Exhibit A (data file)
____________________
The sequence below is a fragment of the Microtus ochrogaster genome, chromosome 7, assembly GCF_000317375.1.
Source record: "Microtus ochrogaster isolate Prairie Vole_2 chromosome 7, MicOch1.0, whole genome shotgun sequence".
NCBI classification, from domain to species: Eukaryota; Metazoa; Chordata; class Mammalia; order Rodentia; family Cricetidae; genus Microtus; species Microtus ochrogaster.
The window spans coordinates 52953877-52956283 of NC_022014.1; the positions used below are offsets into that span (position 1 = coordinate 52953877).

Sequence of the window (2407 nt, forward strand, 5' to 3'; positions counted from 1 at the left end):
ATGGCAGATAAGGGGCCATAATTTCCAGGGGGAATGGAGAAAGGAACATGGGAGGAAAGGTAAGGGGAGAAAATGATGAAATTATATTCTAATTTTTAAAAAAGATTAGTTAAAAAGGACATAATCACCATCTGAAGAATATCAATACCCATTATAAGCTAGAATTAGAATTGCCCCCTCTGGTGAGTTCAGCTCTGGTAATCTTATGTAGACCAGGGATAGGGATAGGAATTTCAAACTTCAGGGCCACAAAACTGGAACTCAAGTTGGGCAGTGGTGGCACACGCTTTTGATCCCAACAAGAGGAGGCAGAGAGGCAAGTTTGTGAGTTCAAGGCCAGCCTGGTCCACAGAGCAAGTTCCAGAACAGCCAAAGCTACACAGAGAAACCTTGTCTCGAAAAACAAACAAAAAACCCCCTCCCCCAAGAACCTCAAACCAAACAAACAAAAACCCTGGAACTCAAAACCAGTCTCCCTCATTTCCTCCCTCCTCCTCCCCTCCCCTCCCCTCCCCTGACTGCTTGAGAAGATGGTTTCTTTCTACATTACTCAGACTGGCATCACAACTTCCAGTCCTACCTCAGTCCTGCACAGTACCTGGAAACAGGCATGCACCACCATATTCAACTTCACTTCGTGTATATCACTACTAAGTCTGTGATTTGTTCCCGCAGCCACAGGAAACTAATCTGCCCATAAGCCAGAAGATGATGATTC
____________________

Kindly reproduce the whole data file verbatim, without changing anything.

The sequence below is a fragment of the Microtus ochrogaster genome, chromosome 7, assembly GCF_000317375.1.
Source record: "Microtus ochrogaster isolate Prairie Vole_2 chromosome 7, MicOch1.0, whole genome shotgun sequence".
NCBI classification, from domain to species: Eukaryota; Metazoa; Chordata; class Mammalia; order Rodentia; family Cricetidae; genus Microtus; species Microtus ochrogaster.
The window spans coordinates 52953877-52956283 of NC_022014.1; the positions used below are offsets into that span (position 1 = coordinate 52953877).

Sequence of the window (2407 nt, forward strand, 5' to 3'; positions counted from 1 at the left end):
ATGGCAGATAAGGGGCCATAATTTCCAGGGGGAATGGAGAAAGGAACATGGGAGGAAAGGTAAGGGGAGAAAATGATGAAATTATATTCTAATTTTTAAAAAAGATTAGTTAAAAAGGACATAATCACCATCTGAAGAATATCAATACCCATTATAAGCTAGAATTAGAATTGCCCCCTCTGGTGAGTTCAGCTCTGGTAATCTTATGTAGACCAGGGATAGGGATAGGAATTTCAAACTTCAGGGCCACAAAACTGGAACTCAAGTTGGGCAGTGGTGGCACACGCTTTTGATCCCAACAAGAGGAGGCAGAGAGGCAAGTTTGTGAGTTCAAGGCCAGCCTGGTCCACAGAGCAAGTTCCAGAACAGCCAAAGCTACACAGAGAAACCTTGTCTCGAAAAACAAACAAAAAACCCCCTCCCCCAAGAACCTCAAACCAAACAAACAAAAACCCTGGAACTCAAAACCAGTCTCCCTCATTTCCTCCCTCCTCCTCCCCTCCCCTCCCCTCCCCTGACTGCTTGAGAAGATGGTTTCTTTCTACATTACTCAGACTGGCATCACAACTTCCAGTCCTACCTCAGTCCTGCACAGTACCTGGAAACAGGCATGCACCACCATATTCAACTTCACTTCGTGTATATCACTACTAAGTCTGTGATTTGTTCCCGCAGCCACAGGAAACTAATCTGCCCATAAGCCAGAAGATGATGATTC